Listening Active listening sends the message that you want to understand what is being said, and the person speaking is important to you. Being a good listener builds healthy relationships
What? Say Again! Watch out for gestures that might show you're not interested, you're bored, or you're closed to new ideas: sighing yawning looking at your watch or over the shoulder of the person speaking crossing your arms over your chest standing with hands on your hips Show your interest and respect with eye contact, a pleasant tone of voice and a smile.
Empathy Empathy - is listening to understand rather just to answer. Active listening and comforting or reassuring words strengthen relationships - they let the other person know you can see things from his or her perspective. It's difficult to listen or comfort another person if you're feeling really angry, afraid, or excited yourself. When feelings are intense, you may try to defend your own position first rather than hear the other person's concerns. Cool down strategies help you to calm your own emotions and listen with an open mind. Practice non-defensive listening when the atmosphere is relaxed - then it will be easier to use this skill when there's a problem or a conflict to resolve. Taking time to understand others helps with being understood. When you need to express intense feelings, or brainstorm solutions to a problem, choose a person who is an active listener.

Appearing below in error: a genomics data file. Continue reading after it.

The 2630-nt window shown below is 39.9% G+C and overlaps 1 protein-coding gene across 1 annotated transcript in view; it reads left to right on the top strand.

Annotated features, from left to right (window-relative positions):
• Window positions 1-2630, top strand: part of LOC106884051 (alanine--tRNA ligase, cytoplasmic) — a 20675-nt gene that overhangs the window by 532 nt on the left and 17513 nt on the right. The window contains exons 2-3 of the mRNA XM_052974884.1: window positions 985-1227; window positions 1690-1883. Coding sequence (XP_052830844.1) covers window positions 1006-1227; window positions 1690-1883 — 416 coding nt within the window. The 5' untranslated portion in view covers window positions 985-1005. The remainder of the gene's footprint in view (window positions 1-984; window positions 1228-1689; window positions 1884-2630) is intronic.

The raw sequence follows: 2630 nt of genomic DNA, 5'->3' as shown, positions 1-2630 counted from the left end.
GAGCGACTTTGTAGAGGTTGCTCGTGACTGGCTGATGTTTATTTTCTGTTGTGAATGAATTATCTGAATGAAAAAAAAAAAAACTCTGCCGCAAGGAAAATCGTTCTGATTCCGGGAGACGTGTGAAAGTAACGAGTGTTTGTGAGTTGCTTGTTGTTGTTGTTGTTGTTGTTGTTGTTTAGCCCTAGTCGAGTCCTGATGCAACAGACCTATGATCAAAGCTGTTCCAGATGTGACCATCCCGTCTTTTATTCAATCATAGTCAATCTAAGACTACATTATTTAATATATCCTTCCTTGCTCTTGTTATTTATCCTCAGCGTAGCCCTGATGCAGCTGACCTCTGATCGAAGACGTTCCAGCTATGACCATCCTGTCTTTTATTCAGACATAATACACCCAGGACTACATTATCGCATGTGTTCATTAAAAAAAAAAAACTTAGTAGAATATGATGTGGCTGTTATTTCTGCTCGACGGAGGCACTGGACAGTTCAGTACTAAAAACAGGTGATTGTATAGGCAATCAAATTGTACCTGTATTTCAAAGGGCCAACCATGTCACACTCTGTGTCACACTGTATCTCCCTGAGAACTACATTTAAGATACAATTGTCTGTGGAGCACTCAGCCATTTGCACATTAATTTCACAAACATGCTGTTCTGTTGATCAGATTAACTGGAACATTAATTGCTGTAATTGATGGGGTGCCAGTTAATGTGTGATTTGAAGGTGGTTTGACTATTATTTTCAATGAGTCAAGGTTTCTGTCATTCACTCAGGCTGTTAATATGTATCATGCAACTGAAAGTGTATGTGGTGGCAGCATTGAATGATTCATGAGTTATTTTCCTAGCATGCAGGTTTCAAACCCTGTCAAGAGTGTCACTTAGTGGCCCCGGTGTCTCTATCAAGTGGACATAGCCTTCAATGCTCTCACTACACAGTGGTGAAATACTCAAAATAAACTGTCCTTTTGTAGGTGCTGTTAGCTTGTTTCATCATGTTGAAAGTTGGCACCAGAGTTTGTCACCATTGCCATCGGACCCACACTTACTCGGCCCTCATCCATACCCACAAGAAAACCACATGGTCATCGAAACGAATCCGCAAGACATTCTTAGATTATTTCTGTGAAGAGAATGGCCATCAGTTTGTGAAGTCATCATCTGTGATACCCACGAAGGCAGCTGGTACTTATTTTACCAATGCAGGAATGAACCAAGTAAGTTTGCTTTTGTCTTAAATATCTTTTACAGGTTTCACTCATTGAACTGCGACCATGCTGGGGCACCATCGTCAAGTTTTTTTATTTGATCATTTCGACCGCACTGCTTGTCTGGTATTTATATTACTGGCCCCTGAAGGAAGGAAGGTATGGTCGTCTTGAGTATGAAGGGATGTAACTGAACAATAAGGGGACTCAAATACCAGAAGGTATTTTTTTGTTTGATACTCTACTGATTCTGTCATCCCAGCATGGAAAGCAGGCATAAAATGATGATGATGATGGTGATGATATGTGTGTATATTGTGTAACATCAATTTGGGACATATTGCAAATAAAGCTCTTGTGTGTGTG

Rules for good listening Deciding in advance that what a person is saying is not important means probably you'll tune out - and you could miss an opportunity to learn something and to strengthen a relationship. It's difficult to listen if you're too tired, trying to cook dinner or preoccupied with something else - in those situations, it's best to set aside another time agreeable to both, when you are able to give your full attention.